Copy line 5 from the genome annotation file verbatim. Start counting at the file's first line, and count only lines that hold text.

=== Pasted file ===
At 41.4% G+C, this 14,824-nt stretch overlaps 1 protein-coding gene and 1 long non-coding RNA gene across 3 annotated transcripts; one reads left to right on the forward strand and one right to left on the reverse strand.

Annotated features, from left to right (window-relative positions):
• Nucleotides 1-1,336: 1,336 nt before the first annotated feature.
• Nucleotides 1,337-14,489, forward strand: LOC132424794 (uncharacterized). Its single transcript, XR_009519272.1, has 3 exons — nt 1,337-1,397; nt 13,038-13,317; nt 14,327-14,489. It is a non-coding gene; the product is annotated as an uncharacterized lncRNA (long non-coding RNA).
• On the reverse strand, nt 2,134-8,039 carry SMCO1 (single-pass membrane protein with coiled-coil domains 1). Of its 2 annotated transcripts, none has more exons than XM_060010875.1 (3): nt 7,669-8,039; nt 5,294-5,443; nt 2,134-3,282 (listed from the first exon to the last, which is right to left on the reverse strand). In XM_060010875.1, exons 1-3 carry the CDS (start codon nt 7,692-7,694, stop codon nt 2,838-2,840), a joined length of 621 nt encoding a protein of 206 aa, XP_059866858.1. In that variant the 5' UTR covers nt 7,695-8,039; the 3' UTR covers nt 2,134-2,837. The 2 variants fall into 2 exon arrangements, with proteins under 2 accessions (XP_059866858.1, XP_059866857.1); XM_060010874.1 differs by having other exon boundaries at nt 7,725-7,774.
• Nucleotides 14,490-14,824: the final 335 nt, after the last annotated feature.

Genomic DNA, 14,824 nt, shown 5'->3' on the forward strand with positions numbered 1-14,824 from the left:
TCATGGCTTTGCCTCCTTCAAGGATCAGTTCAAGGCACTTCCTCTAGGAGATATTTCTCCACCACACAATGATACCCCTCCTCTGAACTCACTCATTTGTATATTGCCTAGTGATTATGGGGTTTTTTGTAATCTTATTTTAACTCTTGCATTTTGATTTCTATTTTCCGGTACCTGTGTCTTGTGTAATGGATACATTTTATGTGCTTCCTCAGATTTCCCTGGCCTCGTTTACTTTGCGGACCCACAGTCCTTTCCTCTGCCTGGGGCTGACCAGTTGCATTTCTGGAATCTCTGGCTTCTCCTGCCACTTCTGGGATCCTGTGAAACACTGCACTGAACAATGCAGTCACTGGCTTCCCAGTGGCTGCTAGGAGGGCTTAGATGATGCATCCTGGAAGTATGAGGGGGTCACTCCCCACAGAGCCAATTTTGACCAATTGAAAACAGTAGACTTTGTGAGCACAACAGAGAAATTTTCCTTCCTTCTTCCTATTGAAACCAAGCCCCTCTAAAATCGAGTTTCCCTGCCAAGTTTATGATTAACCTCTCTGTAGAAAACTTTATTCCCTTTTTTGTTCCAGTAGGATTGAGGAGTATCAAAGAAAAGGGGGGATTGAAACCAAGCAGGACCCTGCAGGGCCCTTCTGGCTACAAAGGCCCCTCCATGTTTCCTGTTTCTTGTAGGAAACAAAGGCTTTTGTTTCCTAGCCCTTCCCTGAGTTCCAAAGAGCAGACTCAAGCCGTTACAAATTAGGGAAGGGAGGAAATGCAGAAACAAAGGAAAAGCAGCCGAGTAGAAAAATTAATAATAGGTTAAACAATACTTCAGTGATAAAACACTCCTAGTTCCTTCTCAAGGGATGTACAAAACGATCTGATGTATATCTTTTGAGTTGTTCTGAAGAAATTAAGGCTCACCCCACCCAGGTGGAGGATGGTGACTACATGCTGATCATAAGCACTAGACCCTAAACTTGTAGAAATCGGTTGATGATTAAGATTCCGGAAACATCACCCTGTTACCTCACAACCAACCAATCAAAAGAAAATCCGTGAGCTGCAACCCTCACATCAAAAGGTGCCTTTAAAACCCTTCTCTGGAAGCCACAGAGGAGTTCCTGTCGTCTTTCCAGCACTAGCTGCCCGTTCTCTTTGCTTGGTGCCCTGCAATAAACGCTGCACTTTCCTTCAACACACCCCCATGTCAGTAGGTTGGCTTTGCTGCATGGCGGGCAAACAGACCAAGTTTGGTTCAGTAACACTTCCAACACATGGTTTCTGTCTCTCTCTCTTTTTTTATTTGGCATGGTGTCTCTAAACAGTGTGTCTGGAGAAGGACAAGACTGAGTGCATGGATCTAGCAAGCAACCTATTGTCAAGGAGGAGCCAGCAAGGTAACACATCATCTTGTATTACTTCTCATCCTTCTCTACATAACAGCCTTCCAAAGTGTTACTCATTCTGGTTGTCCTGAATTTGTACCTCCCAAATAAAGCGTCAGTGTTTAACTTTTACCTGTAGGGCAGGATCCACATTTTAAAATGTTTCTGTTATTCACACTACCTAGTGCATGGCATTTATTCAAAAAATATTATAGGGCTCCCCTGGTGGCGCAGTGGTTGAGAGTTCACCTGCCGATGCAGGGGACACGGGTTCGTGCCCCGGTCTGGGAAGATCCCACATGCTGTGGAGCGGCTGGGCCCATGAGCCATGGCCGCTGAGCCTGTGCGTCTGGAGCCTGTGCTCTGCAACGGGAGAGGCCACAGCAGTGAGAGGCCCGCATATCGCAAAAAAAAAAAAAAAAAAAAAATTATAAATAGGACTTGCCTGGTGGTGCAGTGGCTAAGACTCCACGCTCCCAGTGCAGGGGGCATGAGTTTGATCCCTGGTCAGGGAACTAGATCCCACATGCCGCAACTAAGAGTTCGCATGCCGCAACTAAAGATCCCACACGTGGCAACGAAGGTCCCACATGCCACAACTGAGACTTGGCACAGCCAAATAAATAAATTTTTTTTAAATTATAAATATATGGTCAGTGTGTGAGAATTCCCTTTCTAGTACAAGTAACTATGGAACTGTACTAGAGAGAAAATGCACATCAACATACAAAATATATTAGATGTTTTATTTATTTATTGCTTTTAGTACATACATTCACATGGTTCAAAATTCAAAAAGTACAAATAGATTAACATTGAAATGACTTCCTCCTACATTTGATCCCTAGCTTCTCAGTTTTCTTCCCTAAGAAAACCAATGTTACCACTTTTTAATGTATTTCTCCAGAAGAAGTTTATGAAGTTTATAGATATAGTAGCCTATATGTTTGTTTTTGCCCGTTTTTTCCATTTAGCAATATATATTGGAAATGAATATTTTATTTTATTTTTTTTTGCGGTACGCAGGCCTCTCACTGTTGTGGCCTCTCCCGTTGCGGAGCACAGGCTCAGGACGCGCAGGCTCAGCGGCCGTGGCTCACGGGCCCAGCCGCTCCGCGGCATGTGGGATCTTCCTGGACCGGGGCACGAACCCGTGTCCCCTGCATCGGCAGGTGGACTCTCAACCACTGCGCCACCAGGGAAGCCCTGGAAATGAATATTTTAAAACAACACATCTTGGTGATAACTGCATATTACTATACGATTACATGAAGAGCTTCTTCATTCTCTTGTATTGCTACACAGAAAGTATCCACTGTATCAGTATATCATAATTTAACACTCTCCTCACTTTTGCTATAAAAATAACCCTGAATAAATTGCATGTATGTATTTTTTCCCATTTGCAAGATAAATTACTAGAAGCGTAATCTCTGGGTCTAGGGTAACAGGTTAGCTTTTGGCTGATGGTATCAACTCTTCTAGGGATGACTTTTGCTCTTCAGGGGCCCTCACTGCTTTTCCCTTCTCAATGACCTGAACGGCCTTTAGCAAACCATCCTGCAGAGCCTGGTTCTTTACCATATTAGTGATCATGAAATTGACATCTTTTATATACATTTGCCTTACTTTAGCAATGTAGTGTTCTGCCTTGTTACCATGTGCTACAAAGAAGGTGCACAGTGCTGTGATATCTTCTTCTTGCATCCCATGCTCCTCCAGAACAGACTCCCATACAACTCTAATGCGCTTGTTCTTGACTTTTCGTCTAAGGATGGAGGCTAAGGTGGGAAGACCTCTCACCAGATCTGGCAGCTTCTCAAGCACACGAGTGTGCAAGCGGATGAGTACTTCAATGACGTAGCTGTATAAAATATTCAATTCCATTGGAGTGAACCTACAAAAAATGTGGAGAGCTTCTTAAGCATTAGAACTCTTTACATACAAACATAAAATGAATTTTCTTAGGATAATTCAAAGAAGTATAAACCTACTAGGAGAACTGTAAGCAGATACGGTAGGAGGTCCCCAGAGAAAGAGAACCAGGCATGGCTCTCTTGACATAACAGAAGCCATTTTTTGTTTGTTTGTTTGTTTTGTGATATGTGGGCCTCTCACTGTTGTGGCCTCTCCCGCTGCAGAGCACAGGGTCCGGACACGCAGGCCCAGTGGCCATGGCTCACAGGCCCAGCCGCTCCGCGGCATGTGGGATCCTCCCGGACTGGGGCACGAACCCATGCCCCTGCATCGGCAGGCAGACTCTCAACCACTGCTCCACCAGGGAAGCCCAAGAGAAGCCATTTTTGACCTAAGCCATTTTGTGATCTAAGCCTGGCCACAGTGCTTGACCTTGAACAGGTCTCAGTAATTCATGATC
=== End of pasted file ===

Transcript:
• On the reverse strand, nt 2,134-8,039 carry SMCO1 (single-pass membrane protein with coiled-coil domains 1). Of its 2 annotated transcripts, none has more exons than XM_060010875.1 (3): nt 7,669-8,039; nt 5,294-5,443; nt 2,134-3,282 (listed from the first exon to the last, which is right to left on the reverse strand). In XM_060010875.1, exons 1-3 carry the CDS (start codon nt 7,692-7,694, stop codon nt 2,838-2,840), a joined length of 621 nt encoding a protein of 206 aa, XP_059866858.1. In that variant the 5' UTR covers nt 7,695-8,039; the 3' UTR covers nt 2,134-2,837. The 2 variants fall into 2 exon arrangements, with proteins under 2 accessions (XP_059866858.1, XP_059866857.1); XM_060010874.1 differs by having other exon boundaries at nt 7,725-7,774.